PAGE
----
Looping is about nothing less than You and a Machine conquering the world – says Mister Tim.
At live shows and on YouTube videos I get a lot of questions about looping. Usually the question is “what gear do you use?”
But smart folks ask other questions:
How do I start?
You start. Get some gear. Software, hardware, old, new, plug it in and play. And play, and play, and play.
What gear do you use?
Wrong question! The better question should be “What gear should I use?”
There are a lot of good loopers out there and there are pros and cons about all of them. Most loopers I know have used or do use several different loopers depending on their needs and development. The important thing is that you get one, and that you use it.
How long will it take me to learn?
This long: push button, make sound, push button. YOU ARE LOOPER! You’re done.
The physical action of looping is simple. Absurdly simple. And quick.
Learning how to loop well, on the other hand… You have just begun the journey. Now to get ready to perform with looping… to make good music with looping… to learn to do something worthwhile with looping… how long will that take? If you’re lucky, your whole life!
How do I deal with looping mistakes?
Realize that there are many mistakes to be made! Try to deal with your mistakes before you ever get in front of an audience by practicing, practicing, practicing. If you are listening you will hear your mistakes because they will repeat over… and over… and over…
Ummmm – how about a mistake in a performance?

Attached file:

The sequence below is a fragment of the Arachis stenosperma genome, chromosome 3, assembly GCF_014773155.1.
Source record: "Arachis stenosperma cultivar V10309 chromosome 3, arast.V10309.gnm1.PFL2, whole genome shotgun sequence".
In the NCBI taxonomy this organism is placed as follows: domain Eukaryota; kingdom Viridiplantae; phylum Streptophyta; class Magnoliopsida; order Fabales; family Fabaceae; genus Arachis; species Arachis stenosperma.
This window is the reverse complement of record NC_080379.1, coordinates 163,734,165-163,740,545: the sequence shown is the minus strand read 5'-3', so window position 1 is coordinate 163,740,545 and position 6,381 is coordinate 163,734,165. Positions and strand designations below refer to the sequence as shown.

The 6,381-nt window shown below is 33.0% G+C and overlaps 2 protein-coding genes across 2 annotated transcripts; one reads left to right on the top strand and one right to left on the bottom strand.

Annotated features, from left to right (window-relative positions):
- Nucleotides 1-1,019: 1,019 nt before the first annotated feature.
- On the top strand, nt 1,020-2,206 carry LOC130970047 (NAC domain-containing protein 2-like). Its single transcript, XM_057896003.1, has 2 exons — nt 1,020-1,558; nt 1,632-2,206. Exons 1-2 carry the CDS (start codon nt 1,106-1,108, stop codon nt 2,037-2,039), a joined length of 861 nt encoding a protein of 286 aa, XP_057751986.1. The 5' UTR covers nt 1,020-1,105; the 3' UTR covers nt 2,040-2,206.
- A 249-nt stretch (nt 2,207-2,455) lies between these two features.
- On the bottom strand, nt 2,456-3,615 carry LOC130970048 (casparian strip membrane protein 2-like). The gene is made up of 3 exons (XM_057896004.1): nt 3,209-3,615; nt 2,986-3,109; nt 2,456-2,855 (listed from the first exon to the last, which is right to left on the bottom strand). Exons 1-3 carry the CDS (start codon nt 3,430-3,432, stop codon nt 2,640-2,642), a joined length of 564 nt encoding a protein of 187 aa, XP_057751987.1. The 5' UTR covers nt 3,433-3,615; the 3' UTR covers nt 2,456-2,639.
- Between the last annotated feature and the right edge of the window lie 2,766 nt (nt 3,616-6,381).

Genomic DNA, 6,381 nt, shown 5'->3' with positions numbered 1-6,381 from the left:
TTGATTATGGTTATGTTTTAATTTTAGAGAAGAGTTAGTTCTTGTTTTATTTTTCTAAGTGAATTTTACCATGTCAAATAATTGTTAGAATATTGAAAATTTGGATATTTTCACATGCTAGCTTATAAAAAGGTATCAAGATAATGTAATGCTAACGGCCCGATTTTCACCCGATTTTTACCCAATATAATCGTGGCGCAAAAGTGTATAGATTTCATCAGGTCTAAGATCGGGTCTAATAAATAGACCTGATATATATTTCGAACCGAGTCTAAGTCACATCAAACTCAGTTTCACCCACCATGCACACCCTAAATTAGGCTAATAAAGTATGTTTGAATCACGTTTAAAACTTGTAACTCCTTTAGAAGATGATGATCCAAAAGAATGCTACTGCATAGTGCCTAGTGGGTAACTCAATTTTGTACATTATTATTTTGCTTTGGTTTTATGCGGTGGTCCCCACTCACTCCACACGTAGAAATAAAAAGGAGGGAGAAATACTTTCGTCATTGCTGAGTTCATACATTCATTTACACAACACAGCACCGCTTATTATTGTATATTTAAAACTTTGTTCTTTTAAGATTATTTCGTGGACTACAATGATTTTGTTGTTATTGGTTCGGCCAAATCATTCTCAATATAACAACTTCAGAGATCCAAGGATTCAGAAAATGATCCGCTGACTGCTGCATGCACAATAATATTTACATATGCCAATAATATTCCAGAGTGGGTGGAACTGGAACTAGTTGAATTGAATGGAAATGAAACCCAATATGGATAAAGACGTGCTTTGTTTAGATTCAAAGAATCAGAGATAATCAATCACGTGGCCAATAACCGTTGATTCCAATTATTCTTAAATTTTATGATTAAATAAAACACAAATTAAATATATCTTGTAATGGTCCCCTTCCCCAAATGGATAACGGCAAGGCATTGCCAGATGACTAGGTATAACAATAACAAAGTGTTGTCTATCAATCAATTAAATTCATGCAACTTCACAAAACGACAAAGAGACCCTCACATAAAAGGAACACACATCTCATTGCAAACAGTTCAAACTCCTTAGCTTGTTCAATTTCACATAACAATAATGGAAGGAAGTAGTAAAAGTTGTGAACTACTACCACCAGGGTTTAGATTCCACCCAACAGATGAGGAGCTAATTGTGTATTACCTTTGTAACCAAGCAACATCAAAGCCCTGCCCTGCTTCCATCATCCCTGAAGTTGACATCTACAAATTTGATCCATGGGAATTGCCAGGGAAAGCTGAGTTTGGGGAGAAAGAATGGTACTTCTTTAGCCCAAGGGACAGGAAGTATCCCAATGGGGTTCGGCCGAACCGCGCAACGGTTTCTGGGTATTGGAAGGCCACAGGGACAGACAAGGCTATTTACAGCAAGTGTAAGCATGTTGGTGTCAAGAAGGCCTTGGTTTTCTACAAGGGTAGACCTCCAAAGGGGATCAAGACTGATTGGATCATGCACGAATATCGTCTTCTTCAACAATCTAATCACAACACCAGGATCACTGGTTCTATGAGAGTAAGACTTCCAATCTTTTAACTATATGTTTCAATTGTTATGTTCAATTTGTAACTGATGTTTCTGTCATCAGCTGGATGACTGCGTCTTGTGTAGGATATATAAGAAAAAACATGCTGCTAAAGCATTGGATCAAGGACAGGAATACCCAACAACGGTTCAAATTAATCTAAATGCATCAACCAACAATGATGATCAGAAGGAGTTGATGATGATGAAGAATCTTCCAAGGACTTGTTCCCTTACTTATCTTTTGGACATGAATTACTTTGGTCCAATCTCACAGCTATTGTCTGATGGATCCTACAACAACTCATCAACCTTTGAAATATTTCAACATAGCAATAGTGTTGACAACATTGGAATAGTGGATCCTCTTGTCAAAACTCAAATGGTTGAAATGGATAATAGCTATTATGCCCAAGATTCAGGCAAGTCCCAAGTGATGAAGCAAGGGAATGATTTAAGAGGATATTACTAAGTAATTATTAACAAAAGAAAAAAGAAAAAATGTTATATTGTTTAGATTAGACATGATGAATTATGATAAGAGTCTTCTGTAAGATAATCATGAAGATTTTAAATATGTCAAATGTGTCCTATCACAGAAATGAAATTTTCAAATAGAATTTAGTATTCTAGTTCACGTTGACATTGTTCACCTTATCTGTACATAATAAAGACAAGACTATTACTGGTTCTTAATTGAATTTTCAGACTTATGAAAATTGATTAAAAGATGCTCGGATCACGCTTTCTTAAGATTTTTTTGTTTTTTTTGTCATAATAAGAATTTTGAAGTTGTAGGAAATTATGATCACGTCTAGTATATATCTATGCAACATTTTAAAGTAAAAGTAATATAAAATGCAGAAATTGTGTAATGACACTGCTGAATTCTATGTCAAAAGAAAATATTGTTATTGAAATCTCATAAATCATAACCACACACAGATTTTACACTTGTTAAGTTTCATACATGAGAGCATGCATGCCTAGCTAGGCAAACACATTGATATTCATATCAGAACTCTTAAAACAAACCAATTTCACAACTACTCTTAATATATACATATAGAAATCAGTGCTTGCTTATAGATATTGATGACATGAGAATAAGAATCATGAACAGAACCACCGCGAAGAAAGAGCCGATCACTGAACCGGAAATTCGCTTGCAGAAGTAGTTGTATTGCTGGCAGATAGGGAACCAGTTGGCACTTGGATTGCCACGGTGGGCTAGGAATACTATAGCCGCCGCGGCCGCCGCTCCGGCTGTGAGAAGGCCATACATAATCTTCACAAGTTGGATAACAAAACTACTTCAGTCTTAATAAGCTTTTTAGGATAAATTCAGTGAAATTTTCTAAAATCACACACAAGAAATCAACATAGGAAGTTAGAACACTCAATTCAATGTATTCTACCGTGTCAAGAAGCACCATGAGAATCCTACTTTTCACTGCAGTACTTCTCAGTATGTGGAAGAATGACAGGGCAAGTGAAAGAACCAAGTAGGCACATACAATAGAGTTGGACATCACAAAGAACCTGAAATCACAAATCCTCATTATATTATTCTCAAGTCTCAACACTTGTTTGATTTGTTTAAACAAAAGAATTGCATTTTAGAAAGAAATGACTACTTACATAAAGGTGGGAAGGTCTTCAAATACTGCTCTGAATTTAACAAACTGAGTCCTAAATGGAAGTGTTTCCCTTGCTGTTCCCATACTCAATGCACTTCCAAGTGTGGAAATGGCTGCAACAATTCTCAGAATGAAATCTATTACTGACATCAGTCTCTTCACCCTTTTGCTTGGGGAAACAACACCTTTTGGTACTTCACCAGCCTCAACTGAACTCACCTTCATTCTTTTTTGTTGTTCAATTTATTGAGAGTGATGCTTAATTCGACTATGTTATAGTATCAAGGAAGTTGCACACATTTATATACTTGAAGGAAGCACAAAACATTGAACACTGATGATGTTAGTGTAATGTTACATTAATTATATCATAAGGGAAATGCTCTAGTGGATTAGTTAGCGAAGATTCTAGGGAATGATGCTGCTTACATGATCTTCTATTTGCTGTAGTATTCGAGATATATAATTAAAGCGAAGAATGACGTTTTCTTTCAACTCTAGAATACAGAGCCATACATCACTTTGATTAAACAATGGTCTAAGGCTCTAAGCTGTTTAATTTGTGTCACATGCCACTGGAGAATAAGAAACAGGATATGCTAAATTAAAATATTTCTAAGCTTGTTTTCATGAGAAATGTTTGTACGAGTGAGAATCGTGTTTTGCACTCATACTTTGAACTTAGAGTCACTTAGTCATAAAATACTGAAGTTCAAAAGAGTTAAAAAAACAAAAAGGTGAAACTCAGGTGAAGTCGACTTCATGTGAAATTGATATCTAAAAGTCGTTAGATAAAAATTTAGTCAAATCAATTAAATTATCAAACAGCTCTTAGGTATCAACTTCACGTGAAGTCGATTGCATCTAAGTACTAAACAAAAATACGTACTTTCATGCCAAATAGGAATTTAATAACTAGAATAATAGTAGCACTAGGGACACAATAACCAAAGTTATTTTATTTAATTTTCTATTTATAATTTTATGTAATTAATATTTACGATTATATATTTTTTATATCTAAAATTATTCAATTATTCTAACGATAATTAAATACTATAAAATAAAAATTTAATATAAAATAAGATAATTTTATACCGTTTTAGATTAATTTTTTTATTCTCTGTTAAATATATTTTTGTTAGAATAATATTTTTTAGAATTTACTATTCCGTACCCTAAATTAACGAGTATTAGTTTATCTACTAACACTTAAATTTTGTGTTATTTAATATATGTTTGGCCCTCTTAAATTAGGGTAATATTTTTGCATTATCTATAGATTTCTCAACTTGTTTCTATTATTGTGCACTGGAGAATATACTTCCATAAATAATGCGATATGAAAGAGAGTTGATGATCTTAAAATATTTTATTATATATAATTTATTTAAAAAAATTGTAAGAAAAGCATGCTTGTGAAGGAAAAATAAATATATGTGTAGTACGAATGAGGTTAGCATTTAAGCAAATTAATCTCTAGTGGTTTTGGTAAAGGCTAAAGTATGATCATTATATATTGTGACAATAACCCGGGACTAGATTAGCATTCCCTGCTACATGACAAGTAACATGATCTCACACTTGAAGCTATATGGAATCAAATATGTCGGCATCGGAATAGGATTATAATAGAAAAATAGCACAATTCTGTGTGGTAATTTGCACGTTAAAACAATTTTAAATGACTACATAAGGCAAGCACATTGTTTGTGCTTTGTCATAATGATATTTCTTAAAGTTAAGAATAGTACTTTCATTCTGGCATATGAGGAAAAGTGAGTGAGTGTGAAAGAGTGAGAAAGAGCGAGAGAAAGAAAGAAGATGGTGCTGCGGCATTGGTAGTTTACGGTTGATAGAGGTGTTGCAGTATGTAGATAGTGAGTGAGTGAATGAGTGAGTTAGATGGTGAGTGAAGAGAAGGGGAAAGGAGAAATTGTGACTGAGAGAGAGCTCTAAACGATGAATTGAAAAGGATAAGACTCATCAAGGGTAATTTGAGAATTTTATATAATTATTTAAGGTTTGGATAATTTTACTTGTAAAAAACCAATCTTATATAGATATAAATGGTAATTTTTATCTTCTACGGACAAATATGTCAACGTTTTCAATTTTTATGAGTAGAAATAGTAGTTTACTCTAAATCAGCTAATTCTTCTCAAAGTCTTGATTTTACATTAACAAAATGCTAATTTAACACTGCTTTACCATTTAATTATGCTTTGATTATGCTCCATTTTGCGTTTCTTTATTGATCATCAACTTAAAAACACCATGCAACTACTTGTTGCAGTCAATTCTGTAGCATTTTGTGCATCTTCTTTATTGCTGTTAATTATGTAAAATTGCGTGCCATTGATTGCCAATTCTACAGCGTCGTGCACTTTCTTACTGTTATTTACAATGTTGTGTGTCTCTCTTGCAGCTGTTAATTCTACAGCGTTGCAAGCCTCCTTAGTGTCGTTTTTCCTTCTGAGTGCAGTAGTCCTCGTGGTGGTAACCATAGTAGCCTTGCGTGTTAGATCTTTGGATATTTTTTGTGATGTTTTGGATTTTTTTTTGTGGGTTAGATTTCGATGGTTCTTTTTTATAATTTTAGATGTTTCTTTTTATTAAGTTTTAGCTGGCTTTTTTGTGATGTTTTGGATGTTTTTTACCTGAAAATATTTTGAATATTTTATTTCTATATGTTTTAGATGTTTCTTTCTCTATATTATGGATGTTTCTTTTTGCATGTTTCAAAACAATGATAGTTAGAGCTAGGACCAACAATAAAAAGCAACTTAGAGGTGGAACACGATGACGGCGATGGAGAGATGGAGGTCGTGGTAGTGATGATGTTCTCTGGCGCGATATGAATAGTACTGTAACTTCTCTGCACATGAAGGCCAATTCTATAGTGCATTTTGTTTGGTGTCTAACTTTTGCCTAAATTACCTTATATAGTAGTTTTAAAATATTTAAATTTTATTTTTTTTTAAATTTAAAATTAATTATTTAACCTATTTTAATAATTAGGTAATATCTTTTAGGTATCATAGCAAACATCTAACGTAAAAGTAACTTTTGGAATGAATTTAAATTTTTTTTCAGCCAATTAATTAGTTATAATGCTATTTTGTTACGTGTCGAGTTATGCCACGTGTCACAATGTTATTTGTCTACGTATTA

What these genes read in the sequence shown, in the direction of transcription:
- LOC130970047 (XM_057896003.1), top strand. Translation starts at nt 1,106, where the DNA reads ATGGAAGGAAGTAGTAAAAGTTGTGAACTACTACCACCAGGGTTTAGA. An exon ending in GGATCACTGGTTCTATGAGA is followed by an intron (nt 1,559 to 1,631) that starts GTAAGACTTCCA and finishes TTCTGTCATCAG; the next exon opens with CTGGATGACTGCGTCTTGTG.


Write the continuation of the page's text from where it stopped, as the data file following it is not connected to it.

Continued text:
Try to cover them up, or build on the incorrect noise to add an unexpected layer to your song. If it gets out of control don’t be afraid to stop and start over. Your audience will be forgiving (too a point… don’t make a habit of this) and it will be more pleasant for everyone if you start over rather than let horrible sounds repeat over… and over… and over…
Some mistakes in looping will come because of your gear, or because of your sound set-up at a show. It will be worth your time to get a good quality mic, cables, looper, mixer, speaker(s), etc. A hum from bad gear can be ignored in most performances, but a hum will build up and get louder as you add layers.
How do I start mastering looping?
You first want to get comfortable with the functionality of your looper. Start with simply saying ‘1-2-3-4’ in a regular rhythm at a moderate tempo and capture it at the correct duration. If it starts or ends too early or too late, you will be able to hear it. Having a solid rhythm bed is crucial for your looping so be sure you know how to get it!
OK, what’s next?
- Now do the same thing counting to 8 and 16 (or longer if you think your loops are going to be longer).
- Now add the ‘and’ to the beat: 1+2+3+4+. Same thing with 8 and 16.
- Now do a simple beatbox beat. Boots and Pants or Pretty Kitty. Get the timing down.
- Now try the above at different tempos.
- Once you are comfortable with laying down a basic rhythm, you can then start adding layers. Try adding improvised lines and try building a recognizable song.
From there you should play around and try many different things. Try different songs. Try adding unusual sounds. Try writing a new groove and soloing over it.
Starting with the basics of looping really is that simple. We want to see what you come up with: please send us your videos! Don’t worry if it’s only a short idea, film it and send it to us!
My Reaction to This Week's Singing Competition Entry
Raoni Aldrich Dorim - Sympathy for the Devil
Solid coordination. You’ve got a good thing going on here. It’s a long performance with very little variation. Can you vary up the strum pattern, the percussion pattern, or change the texture-go a cappella for a section?
Mister Tim www.mistertimdotcom.com is a published composer, award-winning recording artist, and in-demand performer, teacher & performance coach. In addition to an active performing and touring schedule with his solo vocal live-looping/beatbox shows, Mister Tim sings with Boulder, CO-based Celtic Rock band Delilah’s Revenge, manages the… Read More